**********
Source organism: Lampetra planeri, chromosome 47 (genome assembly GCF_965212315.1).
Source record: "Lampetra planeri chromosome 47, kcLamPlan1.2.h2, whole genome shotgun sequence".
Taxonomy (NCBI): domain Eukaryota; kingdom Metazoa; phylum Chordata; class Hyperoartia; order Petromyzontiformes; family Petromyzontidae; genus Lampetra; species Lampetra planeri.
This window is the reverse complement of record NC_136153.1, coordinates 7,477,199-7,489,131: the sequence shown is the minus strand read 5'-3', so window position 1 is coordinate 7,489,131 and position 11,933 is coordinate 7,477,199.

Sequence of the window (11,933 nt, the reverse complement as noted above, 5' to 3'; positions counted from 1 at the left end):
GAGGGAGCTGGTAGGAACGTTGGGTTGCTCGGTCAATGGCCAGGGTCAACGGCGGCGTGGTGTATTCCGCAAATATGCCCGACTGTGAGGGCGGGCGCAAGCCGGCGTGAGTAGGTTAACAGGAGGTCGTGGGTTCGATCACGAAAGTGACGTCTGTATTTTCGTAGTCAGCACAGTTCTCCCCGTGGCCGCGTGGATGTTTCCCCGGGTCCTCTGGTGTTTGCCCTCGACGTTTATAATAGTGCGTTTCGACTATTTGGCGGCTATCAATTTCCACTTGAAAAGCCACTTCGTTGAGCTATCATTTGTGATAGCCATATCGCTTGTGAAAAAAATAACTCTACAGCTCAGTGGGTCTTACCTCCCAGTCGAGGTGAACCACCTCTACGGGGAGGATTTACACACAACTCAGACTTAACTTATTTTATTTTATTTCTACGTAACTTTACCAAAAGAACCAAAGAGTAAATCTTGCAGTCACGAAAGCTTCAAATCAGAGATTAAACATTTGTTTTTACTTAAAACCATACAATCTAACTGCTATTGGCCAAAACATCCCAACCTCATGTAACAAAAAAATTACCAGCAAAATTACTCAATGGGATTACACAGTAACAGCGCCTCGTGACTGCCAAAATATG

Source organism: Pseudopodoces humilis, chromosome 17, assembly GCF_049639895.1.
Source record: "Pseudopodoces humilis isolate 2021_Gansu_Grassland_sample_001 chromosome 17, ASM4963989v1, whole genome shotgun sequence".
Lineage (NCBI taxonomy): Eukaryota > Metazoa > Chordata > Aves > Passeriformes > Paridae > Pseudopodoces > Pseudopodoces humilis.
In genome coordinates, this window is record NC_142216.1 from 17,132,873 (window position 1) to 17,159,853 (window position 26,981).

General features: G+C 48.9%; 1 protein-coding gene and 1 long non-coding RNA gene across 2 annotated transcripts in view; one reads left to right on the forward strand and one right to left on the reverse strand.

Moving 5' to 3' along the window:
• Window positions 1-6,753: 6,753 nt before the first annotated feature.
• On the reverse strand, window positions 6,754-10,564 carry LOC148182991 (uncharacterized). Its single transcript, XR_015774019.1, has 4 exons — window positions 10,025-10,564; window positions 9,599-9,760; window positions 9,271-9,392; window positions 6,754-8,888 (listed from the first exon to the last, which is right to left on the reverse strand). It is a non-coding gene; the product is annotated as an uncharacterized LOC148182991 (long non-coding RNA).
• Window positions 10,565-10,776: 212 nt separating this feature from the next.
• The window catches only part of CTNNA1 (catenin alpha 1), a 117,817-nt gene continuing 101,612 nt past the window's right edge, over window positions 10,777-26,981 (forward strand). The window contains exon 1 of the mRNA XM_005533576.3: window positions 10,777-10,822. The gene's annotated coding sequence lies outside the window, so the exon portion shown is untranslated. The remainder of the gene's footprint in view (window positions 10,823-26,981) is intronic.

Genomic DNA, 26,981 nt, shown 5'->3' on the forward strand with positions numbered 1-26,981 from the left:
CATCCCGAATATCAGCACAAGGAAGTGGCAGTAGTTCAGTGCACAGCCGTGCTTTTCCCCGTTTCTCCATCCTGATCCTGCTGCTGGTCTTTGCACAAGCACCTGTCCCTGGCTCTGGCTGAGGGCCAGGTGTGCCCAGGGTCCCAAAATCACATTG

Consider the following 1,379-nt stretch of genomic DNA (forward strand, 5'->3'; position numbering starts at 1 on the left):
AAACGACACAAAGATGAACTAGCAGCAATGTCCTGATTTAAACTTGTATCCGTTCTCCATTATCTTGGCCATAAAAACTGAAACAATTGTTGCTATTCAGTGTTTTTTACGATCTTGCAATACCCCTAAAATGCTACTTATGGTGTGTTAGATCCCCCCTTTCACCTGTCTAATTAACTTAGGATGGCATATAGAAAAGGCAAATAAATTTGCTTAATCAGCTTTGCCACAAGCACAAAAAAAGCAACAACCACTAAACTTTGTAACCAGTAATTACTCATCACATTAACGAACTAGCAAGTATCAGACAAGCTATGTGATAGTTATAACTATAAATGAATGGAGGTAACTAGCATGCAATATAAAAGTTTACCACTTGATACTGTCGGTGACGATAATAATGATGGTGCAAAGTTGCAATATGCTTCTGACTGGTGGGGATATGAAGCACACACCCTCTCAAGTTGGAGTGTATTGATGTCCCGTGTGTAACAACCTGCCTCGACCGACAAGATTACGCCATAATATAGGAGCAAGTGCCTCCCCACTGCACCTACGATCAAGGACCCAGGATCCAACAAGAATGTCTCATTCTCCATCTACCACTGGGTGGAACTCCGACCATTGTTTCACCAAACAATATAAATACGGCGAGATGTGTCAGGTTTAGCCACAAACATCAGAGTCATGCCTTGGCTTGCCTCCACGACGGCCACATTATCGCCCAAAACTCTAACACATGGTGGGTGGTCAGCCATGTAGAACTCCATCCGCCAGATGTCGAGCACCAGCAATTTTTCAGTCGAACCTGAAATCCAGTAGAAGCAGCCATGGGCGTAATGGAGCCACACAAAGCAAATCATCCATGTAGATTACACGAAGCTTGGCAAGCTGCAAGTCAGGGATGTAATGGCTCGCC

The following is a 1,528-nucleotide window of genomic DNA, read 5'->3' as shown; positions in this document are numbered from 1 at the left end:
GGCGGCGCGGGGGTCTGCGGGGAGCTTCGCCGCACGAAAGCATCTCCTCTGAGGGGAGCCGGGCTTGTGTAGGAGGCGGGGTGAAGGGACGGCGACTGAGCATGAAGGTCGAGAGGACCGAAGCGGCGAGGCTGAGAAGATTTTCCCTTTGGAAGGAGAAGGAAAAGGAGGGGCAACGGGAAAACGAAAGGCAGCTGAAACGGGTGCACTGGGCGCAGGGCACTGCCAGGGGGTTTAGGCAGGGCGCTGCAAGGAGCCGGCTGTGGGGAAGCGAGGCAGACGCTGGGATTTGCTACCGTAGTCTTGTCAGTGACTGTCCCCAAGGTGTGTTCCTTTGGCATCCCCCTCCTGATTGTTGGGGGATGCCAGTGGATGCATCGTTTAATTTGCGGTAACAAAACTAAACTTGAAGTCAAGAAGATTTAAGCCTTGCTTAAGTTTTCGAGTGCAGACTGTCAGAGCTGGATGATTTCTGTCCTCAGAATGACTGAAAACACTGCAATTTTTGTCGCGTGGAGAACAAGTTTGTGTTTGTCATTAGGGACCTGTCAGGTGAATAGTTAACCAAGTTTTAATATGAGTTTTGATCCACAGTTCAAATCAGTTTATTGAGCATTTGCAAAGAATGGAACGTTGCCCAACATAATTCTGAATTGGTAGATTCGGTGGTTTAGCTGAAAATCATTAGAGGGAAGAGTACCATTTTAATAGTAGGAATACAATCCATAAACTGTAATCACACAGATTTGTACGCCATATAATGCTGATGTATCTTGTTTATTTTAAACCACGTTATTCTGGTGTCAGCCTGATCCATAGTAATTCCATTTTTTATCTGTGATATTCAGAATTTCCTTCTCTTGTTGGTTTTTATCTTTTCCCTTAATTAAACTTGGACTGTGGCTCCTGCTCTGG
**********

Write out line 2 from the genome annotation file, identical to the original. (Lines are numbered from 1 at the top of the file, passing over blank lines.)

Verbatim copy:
Source record: "Lampetra planeri chromosome 47, kcLamPlan1.2.h2, whole genome shotgun sequence".